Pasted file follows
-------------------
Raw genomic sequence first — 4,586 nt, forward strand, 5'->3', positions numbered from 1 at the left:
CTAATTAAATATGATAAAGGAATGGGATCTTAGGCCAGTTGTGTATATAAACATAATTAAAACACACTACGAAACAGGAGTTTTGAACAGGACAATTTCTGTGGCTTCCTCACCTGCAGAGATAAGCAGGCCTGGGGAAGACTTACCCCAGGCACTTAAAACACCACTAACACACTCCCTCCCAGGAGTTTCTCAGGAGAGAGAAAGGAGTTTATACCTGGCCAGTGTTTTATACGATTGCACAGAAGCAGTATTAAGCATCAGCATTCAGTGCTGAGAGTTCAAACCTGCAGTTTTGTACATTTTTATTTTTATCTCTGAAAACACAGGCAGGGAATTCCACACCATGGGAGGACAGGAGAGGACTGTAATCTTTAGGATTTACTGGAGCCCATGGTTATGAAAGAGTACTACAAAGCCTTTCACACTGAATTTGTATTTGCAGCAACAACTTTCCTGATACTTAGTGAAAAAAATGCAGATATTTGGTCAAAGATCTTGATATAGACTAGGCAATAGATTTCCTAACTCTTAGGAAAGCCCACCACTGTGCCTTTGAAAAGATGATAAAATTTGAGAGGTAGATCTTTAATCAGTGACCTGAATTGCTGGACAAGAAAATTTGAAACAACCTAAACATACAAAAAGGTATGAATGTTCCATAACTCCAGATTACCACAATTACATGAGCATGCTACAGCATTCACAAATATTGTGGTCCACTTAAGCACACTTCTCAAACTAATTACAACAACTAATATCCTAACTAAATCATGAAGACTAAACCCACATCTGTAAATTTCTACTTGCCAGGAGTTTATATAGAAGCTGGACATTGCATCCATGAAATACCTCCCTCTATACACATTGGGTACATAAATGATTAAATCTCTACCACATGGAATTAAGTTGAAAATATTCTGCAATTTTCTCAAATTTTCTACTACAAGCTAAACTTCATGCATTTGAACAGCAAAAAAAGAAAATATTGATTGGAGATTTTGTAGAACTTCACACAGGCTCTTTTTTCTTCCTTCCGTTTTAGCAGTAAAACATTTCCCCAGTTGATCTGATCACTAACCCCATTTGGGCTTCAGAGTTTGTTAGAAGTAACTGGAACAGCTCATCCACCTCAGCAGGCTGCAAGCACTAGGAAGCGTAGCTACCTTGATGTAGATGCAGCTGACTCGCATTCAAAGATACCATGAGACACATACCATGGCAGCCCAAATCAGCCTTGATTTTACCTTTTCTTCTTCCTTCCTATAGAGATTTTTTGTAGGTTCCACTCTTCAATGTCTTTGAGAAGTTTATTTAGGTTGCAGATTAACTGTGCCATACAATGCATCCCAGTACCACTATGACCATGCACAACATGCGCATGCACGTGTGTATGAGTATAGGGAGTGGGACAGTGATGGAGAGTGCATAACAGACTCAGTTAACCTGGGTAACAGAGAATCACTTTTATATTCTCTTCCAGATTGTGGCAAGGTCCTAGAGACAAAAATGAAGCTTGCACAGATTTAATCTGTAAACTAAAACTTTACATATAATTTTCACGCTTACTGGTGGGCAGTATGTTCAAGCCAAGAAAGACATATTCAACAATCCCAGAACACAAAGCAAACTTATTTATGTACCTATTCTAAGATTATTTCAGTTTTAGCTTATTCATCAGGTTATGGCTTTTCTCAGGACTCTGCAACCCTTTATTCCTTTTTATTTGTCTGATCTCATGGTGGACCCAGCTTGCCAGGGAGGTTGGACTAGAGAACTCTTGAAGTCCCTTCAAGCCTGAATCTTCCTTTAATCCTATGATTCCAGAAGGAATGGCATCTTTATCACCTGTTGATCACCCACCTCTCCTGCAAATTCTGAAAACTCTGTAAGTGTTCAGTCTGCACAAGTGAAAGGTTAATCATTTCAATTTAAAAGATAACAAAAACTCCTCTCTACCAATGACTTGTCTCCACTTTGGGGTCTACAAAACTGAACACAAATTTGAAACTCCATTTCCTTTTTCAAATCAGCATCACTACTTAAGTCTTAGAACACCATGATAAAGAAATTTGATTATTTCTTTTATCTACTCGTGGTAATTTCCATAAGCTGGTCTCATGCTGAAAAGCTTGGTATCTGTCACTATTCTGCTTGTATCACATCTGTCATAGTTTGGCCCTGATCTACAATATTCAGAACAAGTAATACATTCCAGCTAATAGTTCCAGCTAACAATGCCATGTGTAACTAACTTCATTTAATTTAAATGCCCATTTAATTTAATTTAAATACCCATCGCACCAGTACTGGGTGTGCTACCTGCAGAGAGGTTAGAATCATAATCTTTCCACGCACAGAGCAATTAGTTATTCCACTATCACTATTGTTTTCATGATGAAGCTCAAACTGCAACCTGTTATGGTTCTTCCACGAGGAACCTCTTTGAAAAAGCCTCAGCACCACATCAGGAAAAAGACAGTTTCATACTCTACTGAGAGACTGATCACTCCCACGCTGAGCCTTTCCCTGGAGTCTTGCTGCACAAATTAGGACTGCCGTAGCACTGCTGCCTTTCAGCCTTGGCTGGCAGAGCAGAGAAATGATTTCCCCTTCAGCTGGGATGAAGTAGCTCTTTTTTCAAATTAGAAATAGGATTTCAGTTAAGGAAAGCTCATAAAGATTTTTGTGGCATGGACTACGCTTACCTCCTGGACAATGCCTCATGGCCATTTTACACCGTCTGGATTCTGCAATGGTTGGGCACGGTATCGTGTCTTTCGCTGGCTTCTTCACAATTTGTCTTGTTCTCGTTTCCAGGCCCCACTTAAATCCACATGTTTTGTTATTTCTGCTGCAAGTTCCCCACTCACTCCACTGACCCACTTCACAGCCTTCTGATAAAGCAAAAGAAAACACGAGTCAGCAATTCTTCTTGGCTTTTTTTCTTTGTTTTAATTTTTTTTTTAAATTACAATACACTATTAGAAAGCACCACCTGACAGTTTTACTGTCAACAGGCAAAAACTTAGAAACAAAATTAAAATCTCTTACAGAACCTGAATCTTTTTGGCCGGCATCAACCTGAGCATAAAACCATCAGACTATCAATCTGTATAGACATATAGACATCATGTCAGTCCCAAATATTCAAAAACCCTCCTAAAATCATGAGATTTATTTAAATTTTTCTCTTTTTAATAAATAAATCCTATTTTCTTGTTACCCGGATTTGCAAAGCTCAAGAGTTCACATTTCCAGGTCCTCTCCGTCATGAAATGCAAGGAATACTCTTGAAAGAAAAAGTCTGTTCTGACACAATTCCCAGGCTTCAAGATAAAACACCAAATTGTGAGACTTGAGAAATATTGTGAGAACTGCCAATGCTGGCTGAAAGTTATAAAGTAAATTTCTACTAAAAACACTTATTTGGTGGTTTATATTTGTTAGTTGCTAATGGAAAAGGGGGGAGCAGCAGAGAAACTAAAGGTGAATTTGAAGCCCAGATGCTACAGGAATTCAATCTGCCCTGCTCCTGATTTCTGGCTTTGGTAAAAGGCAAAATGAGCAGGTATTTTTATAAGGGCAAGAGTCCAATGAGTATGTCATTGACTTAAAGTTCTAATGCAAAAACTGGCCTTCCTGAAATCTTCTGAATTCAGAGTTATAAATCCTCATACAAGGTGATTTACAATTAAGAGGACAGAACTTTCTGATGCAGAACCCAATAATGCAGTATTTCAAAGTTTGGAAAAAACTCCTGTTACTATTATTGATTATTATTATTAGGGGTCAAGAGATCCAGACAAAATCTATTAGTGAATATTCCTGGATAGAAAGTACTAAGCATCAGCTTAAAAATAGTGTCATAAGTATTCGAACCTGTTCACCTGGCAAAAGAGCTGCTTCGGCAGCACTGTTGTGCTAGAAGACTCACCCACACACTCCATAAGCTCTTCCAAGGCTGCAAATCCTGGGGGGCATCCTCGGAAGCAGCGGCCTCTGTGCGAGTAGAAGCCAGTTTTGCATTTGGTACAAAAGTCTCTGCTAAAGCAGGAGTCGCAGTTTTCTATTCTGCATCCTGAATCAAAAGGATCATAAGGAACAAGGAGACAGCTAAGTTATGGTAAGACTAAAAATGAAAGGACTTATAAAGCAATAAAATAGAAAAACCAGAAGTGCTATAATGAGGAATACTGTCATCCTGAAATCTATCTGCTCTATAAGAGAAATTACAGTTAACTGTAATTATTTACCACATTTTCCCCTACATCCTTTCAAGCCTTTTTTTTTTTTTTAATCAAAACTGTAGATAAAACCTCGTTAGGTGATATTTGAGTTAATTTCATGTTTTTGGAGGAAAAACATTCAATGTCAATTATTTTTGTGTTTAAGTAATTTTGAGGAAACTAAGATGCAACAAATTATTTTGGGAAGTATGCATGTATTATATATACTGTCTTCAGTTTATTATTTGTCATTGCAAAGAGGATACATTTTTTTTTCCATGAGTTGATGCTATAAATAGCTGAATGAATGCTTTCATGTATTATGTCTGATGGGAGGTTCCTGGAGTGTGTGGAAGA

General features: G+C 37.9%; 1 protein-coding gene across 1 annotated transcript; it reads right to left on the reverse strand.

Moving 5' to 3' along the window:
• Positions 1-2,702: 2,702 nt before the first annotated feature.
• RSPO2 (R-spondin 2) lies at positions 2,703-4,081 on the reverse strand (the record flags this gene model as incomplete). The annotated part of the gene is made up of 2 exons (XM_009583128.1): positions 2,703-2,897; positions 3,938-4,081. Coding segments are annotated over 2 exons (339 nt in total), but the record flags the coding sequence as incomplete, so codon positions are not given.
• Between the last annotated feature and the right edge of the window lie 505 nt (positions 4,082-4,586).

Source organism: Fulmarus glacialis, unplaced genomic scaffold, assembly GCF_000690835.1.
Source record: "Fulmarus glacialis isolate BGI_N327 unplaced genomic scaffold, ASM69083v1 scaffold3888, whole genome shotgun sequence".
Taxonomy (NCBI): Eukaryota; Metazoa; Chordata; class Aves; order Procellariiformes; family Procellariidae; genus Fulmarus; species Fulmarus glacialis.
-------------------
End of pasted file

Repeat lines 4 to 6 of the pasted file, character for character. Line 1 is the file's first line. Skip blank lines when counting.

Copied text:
Moving 5' to 3' along the window:
• Positions 1-2,702: 2,702 nt before the first annotated feature.
• RSPO2 (R-spondin 2) lies at positions 2,703-4,081 on the reverse strand (the record flags this gene model as incomplete). The annotated part of the gene is made up of 2 exons (XM_009583128.1): positions 2,703-2,897; positions 3,938-4,081. Coding segments are annotated over 2 exons (339 nt in total), but the record flags the coding sequence as incomplete, so codon positions are not given.